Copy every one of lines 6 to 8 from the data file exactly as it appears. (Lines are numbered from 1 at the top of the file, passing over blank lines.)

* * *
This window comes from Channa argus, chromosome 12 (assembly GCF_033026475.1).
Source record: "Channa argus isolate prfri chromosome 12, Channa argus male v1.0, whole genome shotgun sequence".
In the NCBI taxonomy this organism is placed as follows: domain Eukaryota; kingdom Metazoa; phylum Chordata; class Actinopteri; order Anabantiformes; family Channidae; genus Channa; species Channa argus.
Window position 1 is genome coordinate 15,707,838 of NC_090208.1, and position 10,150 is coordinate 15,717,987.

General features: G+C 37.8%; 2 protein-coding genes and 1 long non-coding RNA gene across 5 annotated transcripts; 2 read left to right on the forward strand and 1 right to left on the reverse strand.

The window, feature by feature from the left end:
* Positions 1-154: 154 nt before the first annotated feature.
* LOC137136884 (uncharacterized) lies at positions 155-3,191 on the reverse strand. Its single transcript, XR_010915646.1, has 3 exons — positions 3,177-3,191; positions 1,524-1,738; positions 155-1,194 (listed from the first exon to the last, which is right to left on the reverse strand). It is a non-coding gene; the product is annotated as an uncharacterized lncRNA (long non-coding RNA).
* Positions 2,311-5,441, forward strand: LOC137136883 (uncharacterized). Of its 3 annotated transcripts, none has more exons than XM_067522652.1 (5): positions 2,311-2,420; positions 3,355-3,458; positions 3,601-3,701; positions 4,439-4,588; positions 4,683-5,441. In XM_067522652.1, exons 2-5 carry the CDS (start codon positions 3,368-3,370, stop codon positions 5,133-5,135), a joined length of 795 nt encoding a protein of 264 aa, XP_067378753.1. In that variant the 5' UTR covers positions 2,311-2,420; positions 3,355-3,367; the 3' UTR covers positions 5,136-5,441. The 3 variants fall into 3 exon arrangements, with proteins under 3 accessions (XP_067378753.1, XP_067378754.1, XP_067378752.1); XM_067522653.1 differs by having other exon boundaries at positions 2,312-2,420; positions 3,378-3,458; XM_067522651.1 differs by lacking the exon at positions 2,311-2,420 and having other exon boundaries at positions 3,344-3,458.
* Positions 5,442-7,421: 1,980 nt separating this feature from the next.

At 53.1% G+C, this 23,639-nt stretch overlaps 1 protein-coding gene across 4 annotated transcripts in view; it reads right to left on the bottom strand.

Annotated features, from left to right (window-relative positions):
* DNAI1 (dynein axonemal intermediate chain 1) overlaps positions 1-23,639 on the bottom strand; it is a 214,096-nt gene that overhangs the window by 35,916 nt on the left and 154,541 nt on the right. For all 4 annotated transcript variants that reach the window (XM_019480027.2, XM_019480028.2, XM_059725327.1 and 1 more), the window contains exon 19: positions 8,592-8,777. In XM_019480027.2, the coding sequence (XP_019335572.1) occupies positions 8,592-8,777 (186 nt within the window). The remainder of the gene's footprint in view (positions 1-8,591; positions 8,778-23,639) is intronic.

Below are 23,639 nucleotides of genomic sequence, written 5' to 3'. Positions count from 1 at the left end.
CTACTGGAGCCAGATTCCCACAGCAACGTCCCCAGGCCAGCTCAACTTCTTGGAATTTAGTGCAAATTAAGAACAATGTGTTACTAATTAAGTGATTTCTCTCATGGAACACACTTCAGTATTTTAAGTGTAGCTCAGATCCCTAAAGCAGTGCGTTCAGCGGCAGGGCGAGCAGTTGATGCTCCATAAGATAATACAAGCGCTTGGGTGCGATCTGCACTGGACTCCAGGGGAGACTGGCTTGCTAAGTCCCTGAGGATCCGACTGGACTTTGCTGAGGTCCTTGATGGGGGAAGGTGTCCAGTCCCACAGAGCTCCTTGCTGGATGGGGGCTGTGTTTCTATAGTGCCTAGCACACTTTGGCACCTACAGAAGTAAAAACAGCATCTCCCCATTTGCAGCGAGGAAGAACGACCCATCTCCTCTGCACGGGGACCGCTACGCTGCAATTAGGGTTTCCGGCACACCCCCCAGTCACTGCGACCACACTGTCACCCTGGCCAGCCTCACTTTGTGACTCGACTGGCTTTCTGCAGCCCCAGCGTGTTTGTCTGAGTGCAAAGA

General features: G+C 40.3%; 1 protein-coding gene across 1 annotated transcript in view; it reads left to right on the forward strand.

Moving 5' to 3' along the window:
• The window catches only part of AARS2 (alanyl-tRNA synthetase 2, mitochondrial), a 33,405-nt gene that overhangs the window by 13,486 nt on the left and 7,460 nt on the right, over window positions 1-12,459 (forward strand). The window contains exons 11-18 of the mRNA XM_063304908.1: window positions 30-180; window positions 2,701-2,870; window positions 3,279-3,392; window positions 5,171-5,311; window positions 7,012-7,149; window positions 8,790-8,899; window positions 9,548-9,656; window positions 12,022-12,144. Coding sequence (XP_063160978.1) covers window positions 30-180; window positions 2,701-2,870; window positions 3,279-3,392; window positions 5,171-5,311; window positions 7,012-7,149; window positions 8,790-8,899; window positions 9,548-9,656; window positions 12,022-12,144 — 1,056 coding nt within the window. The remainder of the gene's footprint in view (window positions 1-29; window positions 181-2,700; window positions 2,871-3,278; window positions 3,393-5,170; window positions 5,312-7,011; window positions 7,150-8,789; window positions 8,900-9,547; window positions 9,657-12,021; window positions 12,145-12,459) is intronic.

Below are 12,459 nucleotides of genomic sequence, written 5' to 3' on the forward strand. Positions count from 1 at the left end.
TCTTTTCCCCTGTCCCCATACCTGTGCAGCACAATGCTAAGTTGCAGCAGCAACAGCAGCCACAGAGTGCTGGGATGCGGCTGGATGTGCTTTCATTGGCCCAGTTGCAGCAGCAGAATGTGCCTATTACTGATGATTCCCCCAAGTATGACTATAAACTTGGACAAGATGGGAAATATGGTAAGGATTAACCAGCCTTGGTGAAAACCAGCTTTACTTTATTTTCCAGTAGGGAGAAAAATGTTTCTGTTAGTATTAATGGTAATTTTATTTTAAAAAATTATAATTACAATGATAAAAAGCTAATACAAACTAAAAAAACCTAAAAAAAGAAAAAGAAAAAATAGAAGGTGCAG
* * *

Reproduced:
The window, feature by feature from the left end:
* Positions 1-154: 154 nt before the first annotated feature.
* LOC137136884 (uncharacterized) lies at positions 155-3,191 on the reverse strand. Its single transcript, XR_010915646.1, has 3 exons — positions 3,177-3,191; positions 1,524-1,738; positions 155-1,194 (listed from the first exon to the last, which is right to left on the reverse strand). It is a non-coding gene; the product is annotated as an uncharacterized lncRNA (long non-coding RNA).